Cathexis Northwest Press
By: HR. Harper
We wait in the greenest bowers
made from borrowed water
with no need to return the favors
from a world where everything changes every hour.
The world here where Santana winds
make mud dust, and turn the day inside out.
We wait for nothing.
Nothing is in our blood.
In a den of thieves and strangers with no strings,
the cosmetic replaces the cosmic, with eternity
as Plan B.
Pick up the replacements fallen from the orange sky.
Smoke too falls out of the blue on ragged ranges and shores
and on the valley of placeholders; instead of rain
blossoms drop the ball. A net appears when the game
if done. The numbing vegetation of theme and variation
is borrowed too. A culture of sly flourishing only hungers for more
We were tired at birth, nothing but temples, tabernacles,
tents and gymnasiums in the transplanted eucalyptus.
Nothing but a sketch of progress, a hint of jasmine
in wounded summers and rosemary in the perfect autumns
of the land with no seasons. Tired in the middle
of what was unplanned. The body exhausted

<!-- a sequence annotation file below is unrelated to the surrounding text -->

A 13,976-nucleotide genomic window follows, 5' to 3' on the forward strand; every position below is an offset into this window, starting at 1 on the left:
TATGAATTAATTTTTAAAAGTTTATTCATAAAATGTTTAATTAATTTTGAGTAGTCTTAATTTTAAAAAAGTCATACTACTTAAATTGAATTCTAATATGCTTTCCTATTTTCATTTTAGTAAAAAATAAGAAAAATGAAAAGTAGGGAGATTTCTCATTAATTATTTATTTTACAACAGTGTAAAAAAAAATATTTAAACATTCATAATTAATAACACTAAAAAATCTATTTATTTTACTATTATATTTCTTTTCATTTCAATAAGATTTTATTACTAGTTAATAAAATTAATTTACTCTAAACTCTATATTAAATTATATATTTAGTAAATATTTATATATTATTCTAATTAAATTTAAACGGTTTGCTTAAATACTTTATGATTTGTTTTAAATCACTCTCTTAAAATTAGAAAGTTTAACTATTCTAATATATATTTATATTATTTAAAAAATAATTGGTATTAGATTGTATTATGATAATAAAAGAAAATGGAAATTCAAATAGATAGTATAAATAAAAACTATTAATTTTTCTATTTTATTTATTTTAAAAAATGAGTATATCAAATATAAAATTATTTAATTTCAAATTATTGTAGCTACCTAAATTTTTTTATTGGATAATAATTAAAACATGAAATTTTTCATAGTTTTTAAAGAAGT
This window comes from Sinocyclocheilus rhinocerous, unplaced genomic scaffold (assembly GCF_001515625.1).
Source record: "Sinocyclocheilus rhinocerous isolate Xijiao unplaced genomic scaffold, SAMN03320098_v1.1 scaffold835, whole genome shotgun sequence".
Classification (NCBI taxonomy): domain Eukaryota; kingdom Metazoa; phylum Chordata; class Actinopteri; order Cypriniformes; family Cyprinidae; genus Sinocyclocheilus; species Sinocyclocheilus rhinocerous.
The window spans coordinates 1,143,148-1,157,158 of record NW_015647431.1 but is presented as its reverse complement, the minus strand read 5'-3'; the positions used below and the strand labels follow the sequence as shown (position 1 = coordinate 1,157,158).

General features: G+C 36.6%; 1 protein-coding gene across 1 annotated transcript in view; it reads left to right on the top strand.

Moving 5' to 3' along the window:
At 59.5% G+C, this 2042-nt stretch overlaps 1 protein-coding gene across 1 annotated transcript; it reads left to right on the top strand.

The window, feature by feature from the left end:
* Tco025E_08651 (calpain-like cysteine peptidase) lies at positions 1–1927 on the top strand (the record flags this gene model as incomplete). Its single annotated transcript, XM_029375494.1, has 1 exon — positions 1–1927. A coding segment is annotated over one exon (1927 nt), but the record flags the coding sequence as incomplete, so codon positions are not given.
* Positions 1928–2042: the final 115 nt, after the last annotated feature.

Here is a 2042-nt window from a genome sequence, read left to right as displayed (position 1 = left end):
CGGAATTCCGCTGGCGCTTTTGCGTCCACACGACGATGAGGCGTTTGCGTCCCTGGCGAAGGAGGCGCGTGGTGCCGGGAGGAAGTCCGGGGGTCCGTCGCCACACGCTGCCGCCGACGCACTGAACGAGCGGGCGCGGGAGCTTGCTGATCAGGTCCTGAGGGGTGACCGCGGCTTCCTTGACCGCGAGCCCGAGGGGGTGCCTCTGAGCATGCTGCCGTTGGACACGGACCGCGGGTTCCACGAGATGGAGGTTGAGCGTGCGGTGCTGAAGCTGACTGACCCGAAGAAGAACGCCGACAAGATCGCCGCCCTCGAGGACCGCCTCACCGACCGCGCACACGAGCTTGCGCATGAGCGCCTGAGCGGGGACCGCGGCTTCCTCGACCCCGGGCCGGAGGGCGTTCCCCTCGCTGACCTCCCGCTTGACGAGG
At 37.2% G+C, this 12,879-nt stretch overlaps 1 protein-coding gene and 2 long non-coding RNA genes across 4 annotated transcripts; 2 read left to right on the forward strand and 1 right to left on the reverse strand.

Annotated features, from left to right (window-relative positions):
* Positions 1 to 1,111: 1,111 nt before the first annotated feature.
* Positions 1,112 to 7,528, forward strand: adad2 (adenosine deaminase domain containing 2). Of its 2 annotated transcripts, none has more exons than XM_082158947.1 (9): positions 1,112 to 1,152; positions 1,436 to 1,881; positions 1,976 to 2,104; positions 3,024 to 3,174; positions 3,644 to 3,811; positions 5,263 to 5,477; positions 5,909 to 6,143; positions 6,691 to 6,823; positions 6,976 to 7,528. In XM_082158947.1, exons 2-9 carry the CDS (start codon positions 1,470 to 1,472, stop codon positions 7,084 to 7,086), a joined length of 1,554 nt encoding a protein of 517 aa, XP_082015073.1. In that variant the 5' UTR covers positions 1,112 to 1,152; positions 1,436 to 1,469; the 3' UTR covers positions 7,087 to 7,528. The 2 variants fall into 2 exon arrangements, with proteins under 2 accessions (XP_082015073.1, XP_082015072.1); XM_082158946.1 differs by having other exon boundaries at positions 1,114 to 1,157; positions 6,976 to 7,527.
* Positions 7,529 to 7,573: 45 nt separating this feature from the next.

the days the Lord hath made, and runs up a bill.
No debt was recorded. No root needed the doubt
rejoicing for air at the surface,
in beauty immune from scarcity,
immune from drought,
from sleeping on the beach and under the stars.
Tired hands only, only from too much play, a mission
to salute the reality of no history.
They brought the relief
of no history, of bones stripped and ready for lies.
The fabulous respite of no narrative but the waves
crashing just the way they did for the Chumash
and will, when, choked with plastic molecules
they roll on the empty beach when our wait is done.
Of bones dressed to kill. We came to be killed.
We took the drugs to make the kill count.
And now, waiting for the score, we breathe deeply
as the scent of oranges spends itself on our skin.
The night opens the flower to its borrowed conclusions.
To the sweetest imitation of fruit and its ripening.
The line between paradise and rot was never clear.
We took the drugs to hide our uncertainty
and hoped the line crossed
was because the path of least resistance
took us home.
Where we would never tire of beauty again.
HR. Harper, a poet living in the redwoods above Santa Cruz CA, was a creative writing major at UCLA and studied in the English Ph.D. program there. He worked as an educator in central city schools for years. Writing poetry and fiction over decades, he only began to publish in 2021 and has published in several print and online journals since. https://brusheswiththedarklaw.blogspot.com/